Infantry Drills

FM 3-21.8 – Chapter 4 – Section II – Air and Missile Defense

Section II – Air and Missile Defense

4-35.     Leaders must consider the use of air defense (AD) if evidence exists of enemy forces having the ability to employ fixed- or rotary-winged aircraft, or unmanned aircraft systems (UAS) against friendly forces. Operations in these situations require forces to be thoroughly trained on passive and active AD measures.

4-36.     AD assets such as Stingers and Avengers may operate in and around the unit’s AO, but the AD is not likely to be task-organized specifically to the Infantry platoon or squad. Therefore, the Infantry platoon and squad must conduct its own AD operations, relying on disciplined passive AD measures and the ability to actively engage aerial platforms with organic weapons systems.

Early Warning Procedures

4-37.     Local AD warnings describe with certainty the air threat for a specific part of the battlefield. Air defense artillery (ADA) units use these local warnings to alert units to the state of the air threat in terms of “right here, right now.” There are three local AD warning levels:

– Dynamite. Enemy aircraft are inbound or are attacking locally now.

– Lookout. Enemy aircraft are in the area of interest but are not threatening. They may be inbound, but there is time to react.

– Snowman. Enemy aircraft do not pose a threat at this time.


NOTE:  The area ADA unit commander routinely issues AD warnings for dissemination throughout the theater of operations. These warnings describe the general state of the probable air threat and apply to the entire area.

Passive air defense

4-38.     Passive AD is the Infantry platoon and squad’s primary method for avoiding enemy air attack. Passive AD consists of all measures taken to prevent the enemy from detecting or locating the unit, to minimize the target acquisition capability of enemy aircraft, and to limit damage to the unit if it comes under air attack. Target detection and acquisition are difficult for crews of high-performance aircraft, and the unit can exploit this advantage.


4-39.     The Infantry platoon and squad should follow these guidelines to avoid detection or limit damage if detected:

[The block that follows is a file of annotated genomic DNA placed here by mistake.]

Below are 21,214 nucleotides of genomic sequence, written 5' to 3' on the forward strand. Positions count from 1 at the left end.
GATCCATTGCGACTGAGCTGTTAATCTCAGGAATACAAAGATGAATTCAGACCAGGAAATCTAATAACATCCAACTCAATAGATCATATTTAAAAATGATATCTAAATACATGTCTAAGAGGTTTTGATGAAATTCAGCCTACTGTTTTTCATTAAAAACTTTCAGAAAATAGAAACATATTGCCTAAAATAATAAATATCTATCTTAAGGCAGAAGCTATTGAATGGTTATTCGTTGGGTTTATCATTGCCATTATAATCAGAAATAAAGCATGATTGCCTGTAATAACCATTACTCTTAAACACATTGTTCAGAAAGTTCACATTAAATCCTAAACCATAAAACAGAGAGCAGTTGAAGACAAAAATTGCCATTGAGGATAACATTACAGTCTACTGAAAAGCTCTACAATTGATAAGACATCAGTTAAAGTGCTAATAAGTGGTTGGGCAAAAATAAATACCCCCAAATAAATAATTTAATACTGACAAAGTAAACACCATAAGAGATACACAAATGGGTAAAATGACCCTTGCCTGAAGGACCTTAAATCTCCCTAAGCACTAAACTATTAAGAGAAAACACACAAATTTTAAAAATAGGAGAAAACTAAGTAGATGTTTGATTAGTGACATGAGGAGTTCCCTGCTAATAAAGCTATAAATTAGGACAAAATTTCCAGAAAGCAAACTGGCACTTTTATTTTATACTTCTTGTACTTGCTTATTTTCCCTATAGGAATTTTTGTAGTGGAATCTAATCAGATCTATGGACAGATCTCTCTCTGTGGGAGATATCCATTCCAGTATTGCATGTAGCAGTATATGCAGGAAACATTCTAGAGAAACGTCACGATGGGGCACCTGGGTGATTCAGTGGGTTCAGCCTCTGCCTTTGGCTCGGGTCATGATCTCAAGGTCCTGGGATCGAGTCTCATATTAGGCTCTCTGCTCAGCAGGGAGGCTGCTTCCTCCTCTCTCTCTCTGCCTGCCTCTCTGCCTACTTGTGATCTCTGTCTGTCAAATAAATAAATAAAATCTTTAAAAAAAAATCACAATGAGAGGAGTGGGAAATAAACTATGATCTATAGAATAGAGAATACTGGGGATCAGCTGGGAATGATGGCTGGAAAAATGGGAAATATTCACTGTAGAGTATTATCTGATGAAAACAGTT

– When stopped, occupy positions that offer cover and concealment and dig in and camouflage.

– When moving, use covered and concealed routes.

– Disperse as much as possible to make detection and attack more difficult.

– Eliminate or cover the spoil from dug-in positions.

– Do not fire on a hostile fixed-wing aircraft unless it is clear that the aircraft has identified friendly elements. Premature engagement compromises friendly positions.

– Designate air guards for every position; establish and maintain 360-degree security.

– Establish an air warning system in the unit SOP, including both visual and audible signals.


4-40.     When the Infantry platoon or squad observes enemy fixed-wing aircraft, helicopters, or unmanned aircraft systems (UAS) that could influence its mission, it initially takes passive AD measures unless the situation requires immediate active measures. Passive AD measures normally mean that friendly unit initiates its react-to-air-attack battle drill; however, the leader can initiate specific passive measures if necessary.

4-41.     Passive AD involves these three steps:

– Step 1. Alert the friendly unit with a contact report.

– Step 2. Deploy or take the appropriate actions. If the Infantry platoon or squad is not in the direct path of an attacking aircraft, leaders have all friendly Soldiers seek cover and concealment and halt with as much dispersion as possible based on the terrain.

– Step 3. Prepare to engage the enemy aircraft.

Active air defense

4-42.     Infantry platoons and squads avoid engaging enemy aircraft. If engagement is unavoidable, the friendly unit uses a technique known as volume of fire. This technique is based on the premise that the more bullets a unit can put in the sky, the greater the chance the enemy aircraft will fly into them. Even if these fires do not hit the enemy, a “wall of lead” in the sky can intimidate enemy pilots. This can cause them to break off their attack or distract them from taking proper aim. One of the most important points about volume of fire is that once the lead distance is estimated, Soldiers must aim at the estimated aiming point and fire at that single point until the aircraft has flown past it. Soldiers maintain the aiming point, not the lead distance. Once a Soldier starts firing, he does not adjust his weapon. Leaders establish the aiming point based on the type of aircraft that is attacking (Figure 4-2).


Figure 4-2. Volume of fire aim points.

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